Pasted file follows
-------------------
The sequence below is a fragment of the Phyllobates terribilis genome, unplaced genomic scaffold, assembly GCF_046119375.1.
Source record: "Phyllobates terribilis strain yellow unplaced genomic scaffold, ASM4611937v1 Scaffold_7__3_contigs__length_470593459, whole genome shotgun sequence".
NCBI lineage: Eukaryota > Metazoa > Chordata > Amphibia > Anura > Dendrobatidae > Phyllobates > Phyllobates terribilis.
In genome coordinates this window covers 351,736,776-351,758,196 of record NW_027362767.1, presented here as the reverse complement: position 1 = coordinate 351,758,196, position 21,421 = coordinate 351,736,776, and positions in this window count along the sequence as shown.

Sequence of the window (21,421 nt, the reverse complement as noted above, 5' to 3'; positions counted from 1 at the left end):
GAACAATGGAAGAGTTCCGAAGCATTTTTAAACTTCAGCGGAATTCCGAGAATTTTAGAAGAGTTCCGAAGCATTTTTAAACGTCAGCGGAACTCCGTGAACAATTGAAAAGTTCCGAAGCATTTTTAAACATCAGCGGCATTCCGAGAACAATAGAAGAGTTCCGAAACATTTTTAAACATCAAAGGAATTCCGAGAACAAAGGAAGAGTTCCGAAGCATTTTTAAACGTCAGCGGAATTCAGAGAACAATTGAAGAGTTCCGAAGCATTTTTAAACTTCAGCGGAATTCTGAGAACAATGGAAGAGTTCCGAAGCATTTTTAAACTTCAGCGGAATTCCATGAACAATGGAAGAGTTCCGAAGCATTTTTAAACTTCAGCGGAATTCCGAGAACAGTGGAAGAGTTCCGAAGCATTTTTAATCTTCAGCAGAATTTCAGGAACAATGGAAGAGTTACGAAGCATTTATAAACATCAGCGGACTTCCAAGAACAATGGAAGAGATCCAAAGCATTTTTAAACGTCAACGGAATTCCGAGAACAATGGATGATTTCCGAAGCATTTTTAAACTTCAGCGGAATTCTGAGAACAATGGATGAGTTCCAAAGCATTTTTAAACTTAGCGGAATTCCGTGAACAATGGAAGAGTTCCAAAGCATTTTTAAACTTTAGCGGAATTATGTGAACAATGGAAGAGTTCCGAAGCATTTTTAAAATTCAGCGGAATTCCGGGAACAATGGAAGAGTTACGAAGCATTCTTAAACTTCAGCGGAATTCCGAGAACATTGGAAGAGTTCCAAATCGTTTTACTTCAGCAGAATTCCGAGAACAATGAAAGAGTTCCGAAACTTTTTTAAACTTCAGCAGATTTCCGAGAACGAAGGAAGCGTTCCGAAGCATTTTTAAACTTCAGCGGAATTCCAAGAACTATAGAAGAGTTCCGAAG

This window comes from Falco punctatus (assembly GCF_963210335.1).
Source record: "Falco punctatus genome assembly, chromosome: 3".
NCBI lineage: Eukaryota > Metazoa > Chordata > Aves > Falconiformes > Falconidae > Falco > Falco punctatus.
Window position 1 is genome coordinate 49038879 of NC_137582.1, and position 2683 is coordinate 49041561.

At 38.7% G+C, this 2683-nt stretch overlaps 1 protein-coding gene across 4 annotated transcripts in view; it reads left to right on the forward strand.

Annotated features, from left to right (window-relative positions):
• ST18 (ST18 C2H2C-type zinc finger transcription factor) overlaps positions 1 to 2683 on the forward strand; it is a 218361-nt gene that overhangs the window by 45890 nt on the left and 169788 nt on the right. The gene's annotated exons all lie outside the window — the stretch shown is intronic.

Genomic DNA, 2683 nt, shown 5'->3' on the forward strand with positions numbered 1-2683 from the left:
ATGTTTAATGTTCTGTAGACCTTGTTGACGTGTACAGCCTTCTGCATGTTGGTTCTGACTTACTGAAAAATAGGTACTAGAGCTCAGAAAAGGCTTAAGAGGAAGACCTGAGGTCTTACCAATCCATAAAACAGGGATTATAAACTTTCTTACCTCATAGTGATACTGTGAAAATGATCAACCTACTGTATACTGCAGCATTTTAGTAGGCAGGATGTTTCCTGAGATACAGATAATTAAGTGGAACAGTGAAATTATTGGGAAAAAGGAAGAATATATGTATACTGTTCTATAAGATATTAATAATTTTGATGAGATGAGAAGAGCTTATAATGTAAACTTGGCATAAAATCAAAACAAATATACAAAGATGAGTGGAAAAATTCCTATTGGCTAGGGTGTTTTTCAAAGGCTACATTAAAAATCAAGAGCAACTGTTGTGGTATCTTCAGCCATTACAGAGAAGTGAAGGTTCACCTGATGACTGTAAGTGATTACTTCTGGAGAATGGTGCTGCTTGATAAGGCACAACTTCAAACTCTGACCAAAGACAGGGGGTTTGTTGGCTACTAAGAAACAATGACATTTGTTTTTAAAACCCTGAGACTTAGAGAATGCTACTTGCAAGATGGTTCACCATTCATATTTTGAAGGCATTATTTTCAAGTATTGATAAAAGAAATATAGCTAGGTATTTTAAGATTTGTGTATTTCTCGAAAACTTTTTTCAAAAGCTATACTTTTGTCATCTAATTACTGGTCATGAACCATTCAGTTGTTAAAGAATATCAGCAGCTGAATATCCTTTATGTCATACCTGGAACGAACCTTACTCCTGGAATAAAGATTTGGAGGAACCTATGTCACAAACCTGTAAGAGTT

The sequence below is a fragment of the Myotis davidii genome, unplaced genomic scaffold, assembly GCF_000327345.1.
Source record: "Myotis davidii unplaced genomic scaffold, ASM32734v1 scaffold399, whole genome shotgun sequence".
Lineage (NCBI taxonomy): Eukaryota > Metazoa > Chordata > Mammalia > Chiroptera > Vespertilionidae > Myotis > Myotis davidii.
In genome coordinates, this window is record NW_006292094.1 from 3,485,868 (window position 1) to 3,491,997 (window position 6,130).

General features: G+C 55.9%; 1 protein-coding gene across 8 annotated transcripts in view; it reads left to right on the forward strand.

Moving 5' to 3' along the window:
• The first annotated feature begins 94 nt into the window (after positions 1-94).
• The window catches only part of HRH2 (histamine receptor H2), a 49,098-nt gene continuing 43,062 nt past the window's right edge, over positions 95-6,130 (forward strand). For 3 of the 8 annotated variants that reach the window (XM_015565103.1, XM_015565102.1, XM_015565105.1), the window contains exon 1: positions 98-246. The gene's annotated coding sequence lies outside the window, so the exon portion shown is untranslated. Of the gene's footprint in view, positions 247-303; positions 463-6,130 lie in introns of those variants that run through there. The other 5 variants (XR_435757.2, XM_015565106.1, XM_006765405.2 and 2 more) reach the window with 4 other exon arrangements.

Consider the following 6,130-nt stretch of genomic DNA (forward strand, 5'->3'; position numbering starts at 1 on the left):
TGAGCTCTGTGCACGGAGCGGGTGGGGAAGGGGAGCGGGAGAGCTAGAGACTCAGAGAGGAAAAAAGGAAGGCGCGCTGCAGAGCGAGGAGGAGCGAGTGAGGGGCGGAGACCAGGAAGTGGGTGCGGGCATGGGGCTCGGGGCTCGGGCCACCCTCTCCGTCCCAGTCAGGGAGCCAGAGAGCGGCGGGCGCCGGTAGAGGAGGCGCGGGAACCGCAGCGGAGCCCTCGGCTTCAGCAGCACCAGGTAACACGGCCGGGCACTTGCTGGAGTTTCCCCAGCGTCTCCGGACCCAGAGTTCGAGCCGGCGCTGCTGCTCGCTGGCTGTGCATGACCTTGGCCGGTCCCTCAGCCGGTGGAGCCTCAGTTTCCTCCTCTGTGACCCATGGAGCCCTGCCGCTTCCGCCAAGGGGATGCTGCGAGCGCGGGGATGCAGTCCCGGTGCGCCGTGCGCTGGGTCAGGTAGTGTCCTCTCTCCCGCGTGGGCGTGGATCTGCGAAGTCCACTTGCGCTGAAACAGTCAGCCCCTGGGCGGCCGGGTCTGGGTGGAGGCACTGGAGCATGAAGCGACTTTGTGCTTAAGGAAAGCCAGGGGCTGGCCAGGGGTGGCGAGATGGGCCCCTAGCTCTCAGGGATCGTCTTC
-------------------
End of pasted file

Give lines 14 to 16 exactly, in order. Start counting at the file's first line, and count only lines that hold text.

Genomic DNA, 2683 nt, shown 5'->3' on the forward strand with positions numbered 1-2683 from the left:
ATGTTTAATGTTCTGTAGACCTTGTTGACGTGTACAGCCTTCTGCATGTTGGTTCTGACTTACTGAAAAATAGGTACTAGAGCTCAGAAAAGGCTTAAGAGGAAGACCTGAGGTCTTACCAATCCATAAAACAGGGATTATAAACTTTCTTACCTCATAGTGATACTGTGAAAATGATCAACCTACTGTATACTGCAGCATTTTAGTAGGCAGGATGTTTCCTGAGATACAGATAATTAAGTGGAACAGTGAAATTATTGGGAAAAAGGAAGAATATATGTATACTGTTCTATAAGATATTAATAATTTTGATGAGATGAGAAGAGCTTATAATGTAAACTTGGCATAAAATCAAAACAAATATACAAAGATGAGTGGAAAAATTCCTATTGGCTAGGGTGTTTTTCAAAGGCTACATTAAAAATCAAGAGCAACTGTTGTGGTATCTTCAGCCATTACAGAGAAGTGAAGGTTCACCTGATGACTGTAAGTGATTACTTCTGGAGAATGGTGCTGCTTGATAAGGCACAACTTCAAACTCTGACCAAAGACAGGGGGTTTGTTGGCTACTAAGAAACAATGACATTTGTTTTTAAAACCCTGAGACTTAGAGAATGCTACTTGCAAGATGGTTCACCATTCATATTTTGAAGGCATTATTTTCAAGTATTGATAAAAGAAATATAGCTAGGTATTTTAAGATTTGTGTATTTCTCGAAAACTTTTTTCAAAAGCTATACTTTTGTCATCTAATTACTGGTCATGAACCATTCAGTTGTTAAAGAATATCAGCAGCTGAATATCCTTTATGTCATACCTGGAACGAACCTTACTCCTGGAATAAAGATTTGGAGGAACCTATGTCACAAACCTGTAAGAGTT

The sequence below is a fragment of the Myotis davidii genome, unplaced genomic scaffold, assembly GCF_000327345.1.